Monday, August 30, 2010

A Road Not Taken

John Gilmore spent the better part of his professional career playing with Sun Ra, a gig that allowed him to not only play smoking tenor saxophone and clarinet but to chant in harmony when called on, play various percussion instruments, and wear funny hats and colorful vests. (And live in a communal situation with an orchestra–load of men, but let’s not go there.) Who could resist that? Well, Gilmore himself apparently did, at least for a brief moment in the mid-1960s when he joined Art Blakey’s Jazz Messengers. He can be heard to fine effect on the Blakey album “S’Make It,” but actually seeing him with the band concretizes this strange interlude. The fact that Gilmore sounds so good in a straightforward hard bop setting gives us a tantalizing taste of a career path he might have taken. With Blakey breathing down his neck in that hit-it-or-hit-the-road way of his, Gilmore turns in a charging solo that sets off lucidity with passion. So much so that the gale force solo by Lee Morgan that follows doesn’t diminish Gilmore’s efforts in any way. But space was obviously the place for Gilmore and he soon returned to the Sun Ra fold -- hard bop’s loss was Saturn’s gain. For more strong Gilmore work minus the Sonny Blount unit, try “The Artistry of Freddie Hubbard” on Impulse!

Friday, August 27, 2010

Baby Steps

What a fascinating clip this is! Remove the images of Burton and Company's Summer of Love getups -- drummer Bob Moses's Nehru nightmare wins the prize -- and you might think you were listening to a particularly hip performance from, say, Red Norvo. In all, it's more a delicious bit of modern chamber jazz than a glimpse of the fusion future. Steve Swallow is still on acoustic bass, Coryell has yet to turn up the juice, Moses is on his best behavior, and Burton remains downright polite. Tame only in relationship to where things would go in a year or two, this band could have stayed in this relatively conventional mode and still have generated interest as a kind of updated Modern Jazz Quartet. But the siren song of fusion was calling, and each of these men had to answer it in his own way.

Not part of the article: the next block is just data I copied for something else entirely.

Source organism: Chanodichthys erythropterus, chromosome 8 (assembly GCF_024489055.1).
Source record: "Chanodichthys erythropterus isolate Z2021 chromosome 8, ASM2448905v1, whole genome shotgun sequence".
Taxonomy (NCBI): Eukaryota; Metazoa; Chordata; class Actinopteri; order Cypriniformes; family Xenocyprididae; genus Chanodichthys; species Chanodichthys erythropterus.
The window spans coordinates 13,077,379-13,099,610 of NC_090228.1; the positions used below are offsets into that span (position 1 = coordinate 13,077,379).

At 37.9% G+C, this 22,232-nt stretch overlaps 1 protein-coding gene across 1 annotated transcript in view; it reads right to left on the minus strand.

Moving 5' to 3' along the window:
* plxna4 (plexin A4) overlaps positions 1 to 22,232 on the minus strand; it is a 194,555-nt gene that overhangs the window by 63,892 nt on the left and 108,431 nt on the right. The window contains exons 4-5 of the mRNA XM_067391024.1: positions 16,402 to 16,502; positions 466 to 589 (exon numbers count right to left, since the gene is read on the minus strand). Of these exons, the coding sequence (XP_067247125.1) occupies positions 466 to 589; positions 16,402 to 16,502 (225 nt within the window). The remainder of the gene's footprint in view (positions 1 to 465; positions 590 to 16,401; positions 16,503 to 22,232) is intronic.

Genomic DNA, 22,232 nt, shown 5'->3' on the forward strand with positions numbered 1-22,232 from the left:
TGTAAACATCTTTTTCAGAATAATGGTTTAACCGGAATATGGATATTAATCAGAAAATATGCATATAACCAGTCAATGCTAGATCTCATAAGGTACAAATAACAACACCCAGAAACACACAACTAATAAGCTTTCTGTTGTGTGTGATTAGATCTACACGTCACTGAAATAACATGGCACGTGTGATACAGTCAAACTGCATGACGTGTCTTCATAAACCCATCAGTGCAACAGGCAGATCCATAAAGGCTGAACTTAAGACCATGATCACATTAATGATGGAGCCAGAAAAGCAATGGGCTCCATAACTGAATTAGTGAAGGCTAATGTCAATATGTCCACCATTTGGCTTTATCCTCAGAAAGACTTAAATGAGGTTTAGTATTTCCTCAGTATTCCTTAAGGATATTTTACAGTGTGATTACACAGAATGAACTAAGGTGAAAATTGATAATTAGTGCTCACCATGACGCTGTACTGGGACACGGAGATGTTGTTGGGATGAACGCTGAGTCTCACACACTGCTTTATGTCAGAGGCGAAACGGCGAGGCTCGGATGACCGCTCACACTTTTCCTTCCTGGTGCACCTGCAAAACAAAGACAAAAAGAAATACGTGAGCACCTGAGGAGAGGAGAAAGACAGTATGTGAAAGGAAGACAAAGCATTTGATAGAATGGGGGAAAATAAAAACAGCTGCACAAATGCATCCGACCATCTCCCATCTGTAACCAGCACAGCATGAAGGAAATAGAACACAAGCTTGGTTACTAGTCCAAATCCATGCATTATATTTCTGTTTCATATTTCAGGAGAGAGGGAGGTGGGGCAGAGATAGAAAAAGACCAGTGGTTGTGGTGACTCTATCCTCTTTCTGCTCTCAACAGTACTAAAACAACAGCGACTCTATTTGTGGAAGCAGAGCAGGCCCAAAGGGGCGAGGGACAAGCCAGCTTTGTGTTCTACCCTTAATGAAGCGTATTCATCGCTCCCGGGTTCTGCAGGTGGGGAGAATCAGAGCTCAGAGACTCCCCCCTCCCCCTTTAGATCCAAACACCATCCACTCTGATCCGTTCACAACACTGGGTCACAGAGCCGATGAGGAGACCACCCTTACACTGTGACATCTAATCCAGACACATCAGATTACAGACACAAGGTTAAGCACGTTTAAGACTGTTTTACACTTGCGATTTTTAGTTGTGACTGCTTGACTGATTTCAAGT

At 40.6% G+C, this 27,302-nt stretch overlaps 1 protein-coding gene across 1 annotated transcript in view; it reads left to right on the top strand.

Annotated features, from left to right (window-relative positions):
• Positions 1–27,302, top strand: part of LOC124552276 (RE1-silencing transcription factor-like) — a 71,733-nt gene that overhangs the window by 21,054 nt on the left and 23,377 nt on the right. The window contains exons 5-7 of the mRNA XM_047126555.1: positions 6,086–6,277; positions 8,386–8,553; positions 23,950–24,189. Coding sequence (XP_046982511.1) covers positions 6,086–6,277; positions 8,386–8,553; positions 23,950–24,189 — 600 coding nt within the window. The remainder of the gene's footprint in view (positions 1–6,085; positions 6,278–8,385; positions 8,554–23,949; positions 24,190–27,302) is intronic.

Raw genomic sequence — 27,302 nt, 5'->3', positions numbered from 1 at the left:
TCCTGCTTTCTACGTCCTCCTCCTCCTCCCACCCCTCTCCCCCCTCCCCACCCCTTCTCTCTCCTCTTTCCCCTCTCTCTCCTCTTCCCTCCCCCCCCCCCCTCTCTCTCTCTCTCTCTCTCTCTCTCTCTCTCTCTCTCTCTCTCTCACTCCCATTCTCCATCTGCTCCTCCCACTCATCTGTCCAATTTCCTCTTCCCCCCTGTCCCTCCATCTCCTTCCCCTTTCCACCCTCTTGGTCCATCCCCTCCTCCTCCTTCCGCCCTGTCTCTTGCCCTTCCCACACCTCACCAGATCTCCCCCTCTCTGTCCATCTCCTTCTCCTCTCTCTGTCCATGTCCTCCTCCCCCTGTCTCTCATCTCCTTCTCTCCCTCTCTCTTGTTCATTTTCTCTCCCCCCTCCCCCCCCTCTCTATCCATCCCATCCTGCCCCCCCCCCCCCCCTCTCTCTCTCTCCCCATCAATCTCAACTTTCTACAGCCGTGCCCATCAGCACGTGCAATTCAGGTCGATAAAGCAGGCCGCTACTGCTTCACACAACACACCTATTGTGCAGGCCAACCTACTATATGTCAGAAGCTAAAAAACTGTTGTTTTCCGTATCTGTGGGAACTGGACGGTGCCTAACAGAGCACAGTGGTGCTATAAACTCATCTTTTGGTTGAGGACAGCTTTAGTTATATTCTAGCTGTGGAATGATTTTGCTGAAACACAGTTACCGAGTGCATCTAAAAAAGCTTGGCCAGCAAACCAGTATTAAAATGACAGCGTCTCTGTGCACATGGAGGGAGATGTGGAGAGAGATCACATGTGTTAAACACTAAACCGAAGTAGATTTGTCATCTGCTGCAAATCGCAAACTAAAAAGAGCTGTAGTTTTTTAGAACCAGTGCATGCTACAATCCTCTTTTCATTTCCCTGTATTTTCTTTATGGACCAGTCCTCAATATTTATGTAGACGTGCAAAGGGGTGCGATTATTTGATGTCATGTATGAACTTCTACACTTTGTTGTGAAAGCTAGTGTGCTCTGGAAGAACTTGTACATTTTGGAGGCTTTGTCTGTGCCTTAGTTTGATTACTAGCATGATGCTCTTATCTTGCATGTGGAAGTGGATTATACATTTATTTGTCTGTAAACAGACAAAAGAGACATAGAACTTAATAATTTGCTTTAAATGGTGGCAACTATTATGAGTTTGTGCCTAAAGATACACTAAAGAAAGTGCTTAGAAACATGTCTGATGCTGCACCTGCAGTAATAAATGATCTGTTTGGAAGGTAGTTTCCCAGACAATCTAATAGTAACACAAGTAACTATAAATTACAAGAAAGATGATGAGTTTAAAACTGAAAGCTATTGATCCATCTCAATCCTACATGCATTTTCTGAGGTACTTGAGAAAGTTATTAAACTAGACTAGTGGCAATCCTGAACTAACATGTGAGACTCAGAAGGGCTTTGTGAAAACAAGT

Still, those are some sweet threads!

Tuesday, August 24, 2010

Fusion Pipe Dreams: Part One

By the mid-Sixties, if not earlier, Miles Davis was actively listening to pop and rock music. By the late-Sixties his own music was displaying rock influences -- hear the Hendrix-derived "Mademoiselle Mabry" from the 1969 opus "Filles de Kilimanjaro" for starters. In 1970 Davis recorded a spacey, Indian-infused take on David Crosby's "Guinnevere," which had debuted just a year earlier on the first Crosby, Stills and Nash album. Ever since hearing that performance (first released in 1979) I've tended to file away classic rock tunes that I wish Davis had looked into. "Coming Back To Me" is one of the Jefferson Airplane's masterpieces, a moody sonic dream that stands as one of the great ballads of the era. The Airplane had certainly been listening to Miles: Grace Slick, the composer of "White Rabbit," -- yet another masterpiece from the glorious "Surrealistic Pillow" album of 1967 -- described the song as being a cross between "Sketches of Spain" and "Bolero." Although Slick had actually written the song for an earlier band, The Great Society, Davis was obviously still in her ears. Hear her recorder obligato to Marty Balin's plaintive vocal on "Coming Back To Me." In her own modest, hesitant manner, Slick is channeling Davis. Maybe that's what alerted me to the song's potential for an MD interpretation. I can just hear Davis etching his way through a diaphanous melody that seems to evaporate in the air, right after piercing your heart.
File this one under Fusion Pipe Dreams...

Wayne Shorter: Role Model